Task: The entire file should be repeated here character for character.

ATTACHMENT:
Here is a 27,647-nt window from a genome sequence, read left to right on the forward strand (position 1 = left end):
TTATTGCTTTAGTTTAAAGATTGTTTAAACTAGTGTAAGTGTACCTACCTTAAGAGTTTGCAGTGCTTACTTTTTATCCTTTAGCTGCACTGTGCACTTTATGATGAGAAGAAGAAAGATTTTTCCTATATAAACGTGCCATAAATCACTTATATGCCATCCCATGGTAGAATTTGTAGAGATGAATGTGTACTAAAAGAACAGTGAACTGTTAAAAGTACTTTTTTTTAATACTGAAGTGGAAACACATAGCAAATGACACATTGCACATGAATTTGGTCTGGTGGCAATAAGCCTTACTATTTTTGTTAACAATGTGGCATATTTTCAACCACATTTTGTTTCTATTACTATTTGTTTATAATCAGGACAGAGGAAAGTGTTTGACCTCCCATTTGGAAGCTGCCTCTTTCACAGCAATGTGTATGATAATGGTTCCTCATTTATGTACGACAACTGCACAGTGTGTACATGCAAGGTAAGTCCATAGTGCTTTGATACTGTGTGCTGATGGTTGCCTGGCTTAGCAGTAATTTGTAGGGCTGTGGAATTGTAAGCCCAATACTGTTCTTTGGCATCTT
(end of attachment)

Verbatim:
Here is a 27,647-nt window from a genome sequence, read left to right on the forward strand (position 1 = left end):
TTATTGCTTTAGTTTAAAGATTGTTTAAACTAGTGTAAGTGTACCTACCTTAAGAGTTTGCAGTGCTTACTTTTTATCCTTTAGCTGCACTGTGCACTTTATGATGAGAAGAAGAAAGATTTTTCCTATATAAACGTGCCATAAATCACTTATATGCCATCCCATGGTAGAATTTGTAGAGATGAATGTGTACTAAAAGAACAGTGAACTGTTAAAAGTACTTTTTTTTAATACTGAAGTGGAAACACATAGCAAATGACACATTGCACATGAATTTGGTCTGGTGGCAATAAGCCTTACTATTTTTGTTAACAATGTGGCATATTTTCAACCACATTTTGTTTCTATTACTATTTGTTTATAATCAGGACAGAGGAAAGTGTTTGACCTCCCATTTGGAAGCTGCCTCTTTCACAGCAATGTGTATGATAATGGTTCCTCATTTATGTACGACAACTGCACAGTGTGTACATGCAAGGTAAGTCCATAGTGCTTTGATACTGTGTGCTGATGGTTGCCTGGCTTAGCAGTAATTTGTAGGGCTGTGGAATTGTAAGCCCAATACTGTTCTTTGGCATCTT